Reservoir-scale analysis of fluvial sand-body dimensions, distribution, and connectivity in a high net-to-gross system, Upper Williams Fork Formation, Main Canyon, Piceance Basin, Colorado
Nicholas K. Sommer,
Department of Geological Sciences, University of Colorado,
Boulder, Colorado 80309-0399,
This study involves the analysis of fluvial sand-body dimensions, distribution, and associated connectivity based on well-exposed outcrops of the Upper Williams Fork Formation located in Main Canyon, western Colorado (U.S.A.). The fluvial sandstones of this study were deposited by braided streams within a high net-to-gross ratio (50-80%) system. Exposures of the Upper Williams Fork Formation in this area of the Piceance Basin are outcrop analogs for equivalent braided-stream deposits that form subsurface petroleum reservoirs in the Piceance Basin and elsewhere.
Exposures of the Upper Williams Fork Formation in Main Canyon extend for more than 4 miles laterally and over 800 feet vertically. Aerial lidar and orthophotos have been acquired for the study area and provide outcrop images to define sand bodies and quantify their dimensions. Measured sections, paleocurrent data, and outcrop photomosaics will augment the lidar and orthophoto data set and aid in describing sand-body characteristics. These data will also provide information on internal sand-body heterogeneity. Among the results of this study will be a database of fluvial sand-body geometries and dimensions that will provide useful constraints for geoscientists to use for 3-D geologic modeling of equivalent petroleum reservoirs.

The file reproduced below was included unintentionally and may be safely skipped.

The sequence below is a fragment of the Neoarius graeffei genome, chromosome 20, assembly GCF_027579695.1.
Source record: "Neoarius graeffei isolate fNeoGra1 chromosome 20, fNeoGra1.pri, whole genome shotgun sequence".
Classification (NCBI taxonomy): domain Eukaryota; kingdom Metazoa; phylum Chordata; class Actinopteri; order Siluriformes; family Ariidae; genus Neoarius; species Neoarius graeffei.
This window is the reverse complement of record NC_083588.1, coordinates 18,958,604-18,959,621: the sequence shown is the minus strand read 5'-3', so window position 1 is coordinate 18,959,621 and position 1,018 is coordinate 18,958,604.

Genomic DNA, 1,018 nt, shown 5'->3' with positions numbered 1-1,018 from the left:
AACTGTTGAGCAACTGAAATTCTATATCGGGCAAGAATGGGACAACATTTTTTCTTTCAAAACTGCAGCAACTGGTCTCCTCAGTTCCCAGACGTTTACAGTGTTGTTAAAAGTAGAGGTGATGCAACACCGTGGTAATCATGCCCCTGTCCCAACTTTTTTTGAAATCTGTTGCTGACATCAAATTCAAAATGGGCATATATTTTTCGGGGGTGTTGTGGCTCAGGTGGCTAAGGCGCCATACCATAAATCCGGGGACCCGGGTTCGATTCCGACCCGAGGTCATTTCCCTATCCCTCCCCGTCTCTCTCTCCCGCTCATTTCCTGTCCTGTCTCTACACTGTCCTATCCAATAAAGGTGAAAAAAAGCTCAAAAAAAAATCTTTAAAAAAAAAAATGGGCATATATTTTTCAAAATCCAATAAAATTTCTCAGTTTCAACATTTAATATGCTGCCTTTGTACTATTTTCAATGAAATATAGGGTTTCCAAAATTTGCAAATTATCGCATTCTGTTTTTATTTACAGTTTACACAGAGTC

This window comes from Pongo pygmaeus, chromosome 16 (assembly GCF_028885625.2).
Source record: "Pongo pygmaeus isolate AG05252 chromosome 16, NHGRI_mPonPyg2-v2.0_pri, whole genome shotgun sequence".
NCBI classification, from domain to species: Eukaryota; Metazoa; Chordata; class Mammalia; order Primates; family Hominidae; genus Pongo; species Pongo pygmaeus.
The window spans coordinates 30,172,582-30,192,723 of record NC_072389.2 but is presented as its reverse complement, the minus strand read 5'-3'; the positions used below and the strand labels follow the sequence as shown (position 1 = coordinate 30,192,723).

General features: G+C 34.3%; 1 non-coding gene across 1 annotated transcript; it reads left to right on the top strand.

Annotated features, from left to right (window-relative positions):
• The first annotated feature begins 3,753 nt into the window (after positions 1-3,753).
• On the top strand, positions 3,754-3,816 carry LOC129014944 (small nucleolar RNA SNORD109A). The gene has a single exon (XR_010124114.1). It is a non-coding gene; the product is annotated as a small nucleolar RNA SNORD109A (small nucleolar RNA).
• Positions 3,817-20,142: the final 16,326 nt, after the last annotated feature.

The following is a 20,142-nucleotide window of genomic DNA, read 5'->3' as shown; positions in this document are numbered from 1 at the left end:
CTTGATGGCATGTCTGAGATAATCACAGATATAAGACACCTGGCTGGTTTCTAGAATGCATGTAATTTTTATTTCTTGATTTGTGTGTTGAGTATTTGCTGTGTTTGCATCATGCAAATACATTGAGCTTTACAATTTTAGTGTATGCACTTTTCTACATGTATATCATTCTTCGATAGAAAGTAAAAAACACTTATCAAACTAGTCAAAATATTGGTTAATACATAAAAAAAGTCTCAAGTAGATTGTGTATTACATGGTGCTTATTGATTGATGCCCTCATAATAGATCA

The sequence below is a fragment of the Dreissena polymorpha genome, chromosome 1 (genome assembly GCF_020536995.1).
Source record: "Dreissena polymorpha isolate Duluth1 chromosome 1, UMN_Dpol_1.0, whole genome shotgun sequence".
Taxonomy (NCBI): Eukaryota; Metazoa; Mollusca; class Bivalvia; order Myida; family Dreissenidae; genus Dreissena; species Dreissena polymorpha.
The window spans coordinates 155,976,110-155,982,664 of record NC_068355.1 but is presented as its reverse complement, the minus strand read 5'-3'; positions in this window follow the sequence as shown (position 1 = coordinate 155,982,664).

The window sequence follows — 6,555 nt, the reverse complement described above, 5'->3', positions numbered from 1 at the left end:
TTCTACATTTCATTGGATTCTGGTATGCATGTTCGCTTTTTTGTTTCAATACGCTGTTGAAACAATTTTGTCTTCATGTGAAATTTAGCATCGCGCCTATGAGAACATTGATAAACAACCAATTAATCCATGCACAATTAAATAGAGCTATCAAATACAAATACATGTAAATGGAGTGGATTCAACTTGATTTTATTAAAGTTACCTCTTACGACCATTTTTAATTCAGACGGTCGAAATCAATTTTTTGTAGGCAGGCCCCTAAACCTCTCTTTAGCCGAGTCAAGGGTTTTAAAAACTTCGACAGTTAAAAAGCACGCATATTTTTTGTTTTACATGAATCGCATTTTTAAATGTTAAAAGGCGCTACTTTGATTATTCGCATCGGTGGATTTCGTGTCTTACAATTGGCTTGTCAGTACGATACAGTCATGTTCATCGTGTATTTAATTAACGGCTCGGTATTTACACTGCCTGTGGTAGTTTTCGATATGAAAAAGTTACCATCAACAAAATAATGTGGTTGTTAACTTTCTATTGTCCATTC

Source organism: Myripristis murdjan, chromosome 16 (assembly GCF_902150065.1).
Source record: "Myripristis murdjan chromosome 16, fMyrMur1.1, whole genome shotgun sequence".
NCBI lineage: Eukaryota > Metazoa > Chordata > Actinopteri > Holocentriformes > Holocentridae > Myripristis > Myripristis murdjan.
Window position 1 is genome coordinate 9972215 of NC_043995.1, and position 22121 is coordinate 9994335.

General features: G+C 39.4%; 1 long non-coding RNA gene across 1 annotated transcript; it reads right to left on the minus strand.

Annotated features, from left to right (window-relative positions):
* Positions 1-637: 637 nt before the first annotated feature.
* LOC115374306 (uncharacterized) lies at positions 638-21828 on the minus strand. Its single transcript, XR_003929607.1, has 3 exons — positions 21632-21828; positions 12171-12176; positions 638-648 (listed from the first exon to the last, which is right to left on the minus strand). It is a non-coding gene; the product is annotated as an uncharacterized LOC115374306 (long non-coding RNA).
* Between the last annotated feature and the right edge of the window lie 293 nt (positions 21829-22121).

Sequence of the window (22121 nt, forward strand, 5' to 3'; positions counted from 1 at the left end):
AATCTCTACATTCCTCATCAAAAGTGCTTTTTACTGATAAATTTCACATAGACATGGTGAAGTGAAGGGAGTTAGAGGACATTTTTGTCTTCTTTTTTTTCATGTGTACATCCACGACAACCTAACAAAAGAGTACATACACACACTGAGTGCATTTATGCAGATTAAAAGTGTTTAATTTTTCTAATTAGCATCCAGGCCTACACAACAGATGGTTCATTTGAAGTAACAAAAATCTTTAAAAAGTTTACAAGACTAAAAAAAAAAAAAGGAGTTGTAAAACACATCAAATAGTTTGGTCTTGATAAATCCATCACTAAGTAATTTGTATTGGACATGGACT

AAPG Search and Discovery Article #90060©2006 AAPG Foundation Grants-in-Aid